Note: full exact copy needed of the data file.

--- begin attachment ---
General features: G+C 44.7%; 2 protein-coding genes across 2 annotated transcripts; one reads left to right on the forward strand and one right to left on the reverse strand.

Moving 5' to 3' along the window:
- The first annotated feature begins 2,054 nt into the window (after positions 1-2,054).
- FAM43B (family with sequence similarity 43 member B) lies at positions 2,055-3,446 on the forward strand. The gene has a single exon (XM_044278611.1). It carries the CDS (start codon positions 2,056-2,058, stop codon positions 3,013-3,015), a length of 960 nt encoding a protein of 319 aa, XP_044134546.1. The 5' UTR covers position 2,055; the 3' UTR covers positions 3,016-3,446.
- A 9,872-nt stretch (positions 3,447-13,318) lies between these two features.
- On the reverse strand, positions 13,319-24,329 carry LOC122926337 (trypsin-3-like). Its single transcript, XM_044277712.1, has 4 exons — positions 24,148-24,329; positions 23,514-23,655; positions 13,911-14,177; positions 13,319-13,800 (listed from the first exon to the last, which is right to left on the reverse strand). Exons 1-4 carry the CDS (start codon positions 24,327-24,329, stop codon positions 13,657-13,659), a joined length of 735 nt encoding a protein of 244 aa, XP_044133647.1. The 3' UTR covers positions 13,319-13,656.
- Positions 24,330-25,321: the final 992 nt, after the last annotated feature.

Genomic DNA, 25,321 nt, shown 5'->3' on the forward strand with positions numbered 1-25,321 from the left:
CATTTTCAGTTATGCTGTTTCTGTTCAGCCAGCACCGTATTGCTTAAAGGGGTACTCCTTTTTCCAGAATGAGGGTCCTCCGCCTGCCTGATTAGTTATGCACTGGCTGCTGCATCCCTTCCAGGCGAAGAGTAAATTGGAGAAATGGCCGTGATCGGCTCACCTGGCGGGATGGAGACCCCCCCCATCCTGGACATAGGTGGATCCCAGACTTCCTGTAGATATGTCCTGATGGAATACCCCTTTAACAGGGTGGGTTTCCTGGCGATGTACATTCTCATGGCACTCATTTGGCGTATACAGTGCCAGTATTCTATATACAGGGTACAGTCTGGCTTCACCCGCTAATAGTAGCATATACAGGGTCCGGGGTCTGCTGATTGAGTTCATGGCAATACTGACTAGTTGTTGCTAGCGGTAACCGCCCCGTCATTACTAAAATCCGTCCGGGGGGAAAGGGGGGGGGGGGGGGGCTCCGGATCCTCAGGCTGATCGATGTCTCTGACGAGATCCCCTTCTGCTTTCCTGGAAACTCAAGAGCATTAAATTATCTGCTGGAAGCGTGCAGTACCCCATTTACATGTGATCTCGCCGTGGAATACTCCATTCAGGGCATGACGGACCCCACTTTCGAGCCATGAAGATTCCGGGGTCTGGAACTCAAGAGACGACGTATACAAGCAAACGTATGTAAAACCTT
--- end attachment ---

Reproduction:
General features: G+C 44.7%; 2 protein-coding genes across 2 annotated transcripts; one reads left to right on the forward strand and one right to left on the reverse strand.

Moving 5' to 3' along the window:
- The first annotated feature begins 2,054 nt into the window (after positions 1-2,054).
- FAM43B (family with sequence similarity 43 member B) lies at positions 2,055-3,446 on the forward strand. The gene has a single exon (XM_044278611.1). It carries the CDS (start codon positions 2,056-2,058, stop codon positions 3,013-3,015), a length of 960 nt encoding a protein of 319 aa, XP_044134546.1. The 5' UTR covers position 2,055; the 3' UTR covers positions 3,016-3,446.
- A 9,872-nt stretch (positions 3,447-13,318) lies between these two features.
- On the reverse strand, positions 13,319-24,329 carry LOC122926337 (trypsin-3-like). Its single transcript, XM_044277712.1, has 4 exons — positions 24,148-24,329; positions 23,514-23,655; positions 13,911-14,177; positions 13,319-13,800 (listed from the first exon to the last, which is right to left on the reverse strand). Exons 1-4 carry the CDS (start codon positions 24,327-24,329, stop codon positions 13,657-13,659), a joined length of 735 nt encoding a protein of 244 aa, XP_044133647.1. The 3' UTR covers positions 13,319-13,656.
- Positions 24,330-25,321: the final 992 nt, after the last annotated feature.

Genomic DNA, 25,321 nt, shown 5'->3' on the forward strand with positions numbered 1-25,321 from the left:
CATTTTCAGTTATGCTGTTTCTGTTCAGCCAGCACCGTATTGCTTAAAGGGGTACTCCTTTTTCCAGAATGAGGGTCCTCCGCCTGCCTGATTAGTTATGCACTGGCTGCTGCATCCCTTCCAGGCGAAGAGTAAATTGGAGAAATGGCCGTGATCGGCTCACCTGGCGGGATGGAGACCCCCCCCATCCTGGACATAGGTGGATCCCAGACTTCCTGTAGATATGTCCTGATGGAATACCCCTTTAACAGGGTGGGTTTCCTGGCGATGTACATTCTCATGGCACTCATTTGGCGTATACAGTGCCAGTATTCTATATACAGGGTACAGTCTGGCTTCACCCGCTAATAGTAGCATATACAGGGTCCGGGGTCTGCTGATTGAGTTCATGGCAATACTGACTAGTTGTTGCTAGCGGTAACCGCCCCGTCATTACTAAAATCCGTCCGGGGGGAAAGGGGGGGGGGGGGGGGCTCCGGATCCTCAGGCTGATCGATGTCTCTGACGAGATCCCCTTCTGCTTTCCTGGAAACTCAAGAGCATTAAATTATCTGCTGGAAGCGTGCAGTACCCCATTTACATGTGATCTCGCCGTGGAATACTCCATTCAGGGCATGACGGACCCCACTTTCGAGCCATGAAGATTCCGGGGTCTGGAACTCAAGAGACGACGTATACAAGCAAACGTATGTAAAACCTT